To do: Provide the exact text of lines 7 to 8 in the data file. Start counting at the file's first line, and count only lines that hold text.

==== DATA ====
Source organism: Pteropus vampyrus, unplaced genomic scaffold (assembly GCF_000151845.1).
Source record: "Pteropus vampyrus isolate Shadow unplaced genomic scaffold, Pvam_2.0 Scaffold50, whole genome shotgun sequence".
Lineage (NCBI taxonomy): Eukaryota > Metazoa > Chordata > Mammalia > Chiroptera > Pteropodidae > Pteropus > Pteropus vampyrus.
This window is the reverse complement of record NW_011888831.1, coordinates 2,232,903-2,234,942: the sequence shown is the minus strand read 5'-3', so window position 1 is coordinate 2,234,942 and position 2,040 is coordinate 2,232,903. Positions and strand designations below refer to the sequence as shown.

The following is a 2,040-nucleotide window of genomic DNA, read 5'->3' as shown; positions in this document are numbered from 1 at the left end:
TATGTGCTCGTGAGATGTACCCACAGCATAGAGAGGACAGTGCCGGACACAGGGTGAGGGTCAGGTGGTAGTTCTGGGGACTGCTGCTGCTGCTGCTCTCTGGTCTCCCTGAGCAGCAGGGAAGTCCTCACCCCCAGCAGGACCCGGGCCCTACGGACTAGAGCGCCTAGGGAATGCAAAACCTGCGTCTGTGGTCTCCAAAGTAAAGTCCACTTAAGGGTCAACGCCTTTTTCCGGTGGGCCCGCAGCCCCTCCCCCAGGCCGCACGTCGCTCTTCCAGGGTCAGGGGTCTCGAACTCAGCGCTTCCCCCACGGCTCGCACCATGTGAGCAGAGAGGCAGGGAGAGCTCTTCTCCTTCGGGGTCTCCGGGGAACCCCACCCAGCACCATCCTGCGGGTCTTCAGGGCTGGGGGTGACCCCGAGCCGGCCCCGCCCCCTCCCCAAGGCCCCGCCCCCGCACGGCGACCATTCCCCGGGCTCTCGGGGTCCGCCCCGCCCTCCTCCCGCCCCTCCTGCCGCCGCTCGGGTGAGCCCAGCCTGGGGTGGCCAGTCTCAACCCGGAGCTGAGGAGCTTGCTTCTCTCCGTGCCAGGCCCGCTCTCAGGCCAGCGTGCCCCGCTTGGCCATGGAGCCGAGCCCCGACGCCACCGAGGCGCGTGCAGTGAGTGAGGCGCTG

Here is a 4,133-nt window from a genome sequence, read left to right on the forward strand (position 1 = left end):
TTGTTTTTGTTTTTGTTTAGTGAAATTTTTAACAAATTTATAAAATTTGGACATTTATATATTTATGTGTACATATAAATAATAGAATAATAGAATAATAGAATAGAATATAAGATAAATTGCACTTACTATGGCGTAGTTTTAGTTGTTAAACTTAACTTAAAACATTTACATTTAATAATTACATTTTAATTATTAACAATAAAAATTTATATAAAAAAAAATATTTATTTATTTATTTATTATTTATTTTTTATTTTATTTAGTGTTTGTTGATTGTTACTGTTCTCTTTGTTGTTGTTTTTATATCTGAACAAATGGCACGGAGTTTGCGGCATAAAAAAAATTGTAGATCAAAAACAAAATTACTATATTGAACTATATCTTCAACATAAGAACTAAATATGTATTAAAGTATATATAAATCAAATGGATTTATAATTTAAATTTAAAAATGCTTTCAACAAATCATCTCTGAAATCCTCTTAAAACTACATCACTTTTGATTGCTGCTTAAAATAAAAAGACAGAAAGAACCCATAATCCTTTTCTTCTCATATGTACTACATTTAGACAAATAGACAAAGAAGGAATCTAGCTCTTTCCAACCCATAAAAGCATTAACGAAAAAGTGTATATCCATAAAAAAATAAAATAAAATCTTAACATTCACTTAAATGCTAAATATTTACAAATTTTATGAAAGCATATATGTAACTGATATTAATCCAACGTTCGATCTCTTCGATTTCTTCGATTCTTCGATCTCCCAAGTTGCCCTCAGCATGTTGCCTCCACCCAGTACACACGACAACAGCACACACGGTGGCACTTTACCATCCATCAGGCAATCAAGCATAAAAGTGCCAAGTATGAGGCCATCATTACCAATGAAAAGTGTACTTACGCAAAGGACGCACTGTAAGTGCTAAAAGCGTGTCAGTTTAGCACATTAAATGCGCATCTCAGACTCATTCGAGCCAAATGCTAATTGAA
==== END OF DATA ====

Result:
Here is a 4,133-nt window from a genome sequence, read left to right on the forward strand (position 1 = left end):
TTGTTTTTGTTTTTGTTTAGTGAAATTTTTAACAAATTTATAAAATTTGGACATTTATATATTTATGTGTACATATAAATAATAGAATAATAGAATAATAGAATAGAATATAAGATAAATTGCACTTACTATGGCGTAGTTTTAGTTGTTAAACTTAACTTAAAACATTTACATTTAATAATTACATTTTAATTATTAACAATAAAAATTTATATAAAAAAAAATATTTATTTATTTATTTATTATTTATTTTTTATTTTATTTAGTGTTTGTTGATTGTTACTGTTCTCTTTGTTGTTGTTTTTATATCTGAACAAATGGCACGGAGTTTGCGGCATAAAAAAAATTGTAGATCAAAAACAAAATTACTATATTGAACTATATCTTCAACATAAGAACTAAATATGTATTAAAGTATATATAAATCAAATGGATTTATAATTTAAATTTAAAAATGCTTTCAACAAATCATCTCTGAAATCCTCTTAAAACTACATCACTTTTGATTGCTGCTTAAAATAAAAAGACAGAAAGAACCCATAATCCTTTTCTTCTCATATGTACTACATTTAGACAAATAGACAAAGAAGGAATCTAGCTCTTTCCAACCCATAAAAGCATTAACGAAAAAGTGTATATCCATAAAAAAATAAAATAAAATCTTAACATTCACTTAAATGCTAAATATTTACAAATTTTATGAAAGCATATATGTAACTGATATTAATCCAACGTTCGATCTCTTCGATTTCTTCGATTCTTCGATCTCCCAAGTTGCCCTCAGCATGTTGCCTCCACCCAGTACACACGACAACAGCACACACGGTGGCACTTTACCATCCATCAGGCAATCAAGCATAAAAGTGCCAAGTATGAGGCCATCATTACCAATGAAAAGTGTACTTACGCAAAGGACGCACTGTAAGTGCTAAAAGCGTGTCAGTTTAGCACATTAAATGCGCATCTCAGACTCATTCGAGCCAAATGCTAATTGAA